This was a great "gift" from #NCTE16. It was one of the ARC's that I brought home from Atlanta. Once I had it home and shared it with my class, I began to see positive reviews on Twitter. The book was in the hands of a reader and before my winter break I asked her if I could take it with me on my vacation. It was the first book I read via the pool and beach in the Dominican Republic.
What It Is About: An island exists somewhere in the world that "holds" nine young children. Only nine can live here and once a year one of the "residents" must leave the island when a new child arrives via a boat. Life has been like this for a long as anyone can remember and this life has provided an almost perfect existence for these nine inhabitants. During the latest "Changing" Jinny must say goodbye to the eldest member Deen as he boards the small boat to depart while the newest member of the community joins the island. Her name is Ess and she is about to change Jinny in ways she never imagined. Jinny becomes the newest Elder, must "train" Ess with the ways of the island, and make sure she is safe. It is a turbulent year for Jinny, Ess, and the other seven islanders; but nothing prepares them for the day when Jinny is suppose to leave the island while welcoming a new young one. Her decision will not only change her life, but everyone who lives on this island for "orphans".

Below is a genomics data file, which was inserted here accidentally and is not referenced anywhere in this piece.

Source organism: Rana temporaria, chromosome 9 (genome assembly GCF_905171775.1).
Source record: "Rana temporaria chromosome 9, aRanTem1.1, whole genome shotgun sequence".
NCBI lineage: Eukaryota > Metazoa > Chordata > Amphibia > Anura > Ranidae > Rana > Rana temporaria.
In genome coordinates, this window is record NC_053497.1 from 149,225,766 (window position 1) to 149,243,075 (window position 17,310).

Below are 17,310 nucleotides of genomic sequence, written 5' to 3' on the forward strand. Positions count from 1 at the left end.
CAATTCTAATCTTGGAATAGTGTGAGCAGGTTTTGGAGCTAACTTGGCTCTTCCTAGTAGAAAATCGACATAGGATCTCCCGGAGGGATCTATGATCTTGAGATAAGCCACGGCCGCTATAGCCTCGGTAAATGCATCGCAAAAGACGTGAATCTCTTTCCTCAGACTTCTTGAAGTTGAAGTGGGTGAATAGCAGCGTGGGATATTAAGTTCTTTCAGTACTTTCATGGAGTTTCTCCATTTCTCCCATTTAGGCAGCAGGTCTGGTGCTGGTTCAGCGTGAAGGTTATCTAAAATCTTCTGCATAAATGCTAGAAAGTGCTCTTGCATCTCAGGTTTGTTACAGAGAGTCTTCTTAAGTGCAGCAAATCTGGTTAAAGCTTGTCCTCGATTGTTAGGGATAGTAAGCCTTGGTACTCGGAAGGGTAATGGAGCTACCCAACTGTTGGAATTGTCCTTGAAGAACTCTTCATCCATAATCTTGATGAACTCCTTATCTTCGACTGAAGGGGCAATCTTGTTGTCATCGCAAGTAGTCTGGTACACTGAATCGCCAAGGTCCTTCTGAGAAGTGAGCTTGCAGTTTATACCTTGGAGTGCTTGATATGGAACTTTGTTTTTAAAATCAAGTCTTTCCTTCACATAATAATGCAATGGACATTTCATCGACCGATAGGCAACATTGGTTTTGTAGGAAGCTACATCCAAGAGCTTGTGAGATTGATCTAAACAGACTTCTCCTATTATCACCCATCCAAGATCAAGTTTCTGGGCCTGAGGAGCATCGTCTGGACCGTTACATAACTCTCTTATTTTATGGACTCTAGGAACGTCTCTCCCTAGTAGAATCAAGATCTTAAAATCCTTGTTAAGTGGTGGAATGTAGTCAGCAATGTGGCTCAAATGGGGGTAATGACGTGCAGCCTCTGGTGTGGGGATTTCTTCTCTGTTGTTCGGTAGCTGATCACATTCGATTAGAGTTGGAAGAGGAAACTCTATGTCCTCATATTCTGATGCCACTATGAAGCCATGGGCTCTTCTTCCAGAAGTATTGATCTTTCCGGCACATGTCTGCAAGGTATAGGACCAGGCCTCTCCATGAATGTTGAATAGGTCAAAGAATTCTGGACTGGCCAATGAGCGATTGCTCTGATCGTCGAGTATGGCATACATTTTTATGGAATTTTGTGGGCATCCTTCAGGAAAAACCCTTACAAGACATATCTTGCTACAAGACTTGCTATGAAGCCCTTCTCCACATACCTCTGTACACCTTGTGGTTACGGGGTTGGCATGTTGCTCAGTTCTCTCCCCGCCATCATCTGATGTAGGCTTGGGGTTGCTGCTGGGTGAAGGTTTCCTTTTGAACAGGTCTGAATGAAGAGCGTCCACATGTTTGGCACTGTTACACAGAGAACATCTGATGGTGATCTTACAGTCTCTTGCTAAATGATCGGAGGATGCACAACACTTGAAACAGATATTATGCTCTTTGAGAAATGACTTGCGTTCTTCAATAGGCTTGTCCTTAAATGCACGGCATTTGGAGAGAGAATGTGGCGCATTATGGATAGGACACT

What I Thought Of It: I really lucked out with two of the books I brought with me on vacation. This was one of the best middle-grade novels I've recently read. Once I started reading, I couldn't stop. I was fascinated by the concept of the story and had so many questions as I read. Whenever I found myself reading too quickly, I had to slow down to take it all in. There were moments when my heart actually hurt when Jinny was faced with such difficult life decisions. It was like they were real people and I was right there with them on the island. When a writer can accomplish this; that is a definite sign of solid and wonderful writing. I've just recently sent the book to a Twitter friend and have a feeling when the book is returned; I will read it again.
Who Should Read It: If I have time this year, I may use this as a read aloud in my fourth-grade classroom. It would make for an excellent read aloud in grades four, five, and/or six. When the book comes out and you put it in the hands of an individual reader, they should be in graders five, six, or middle-school. Of course adult readers who read middle-grade novels, will definitely want to read this. It will NOT disappoint. Happy Reading!!!
Rating: 5 STARS out of 5 Stars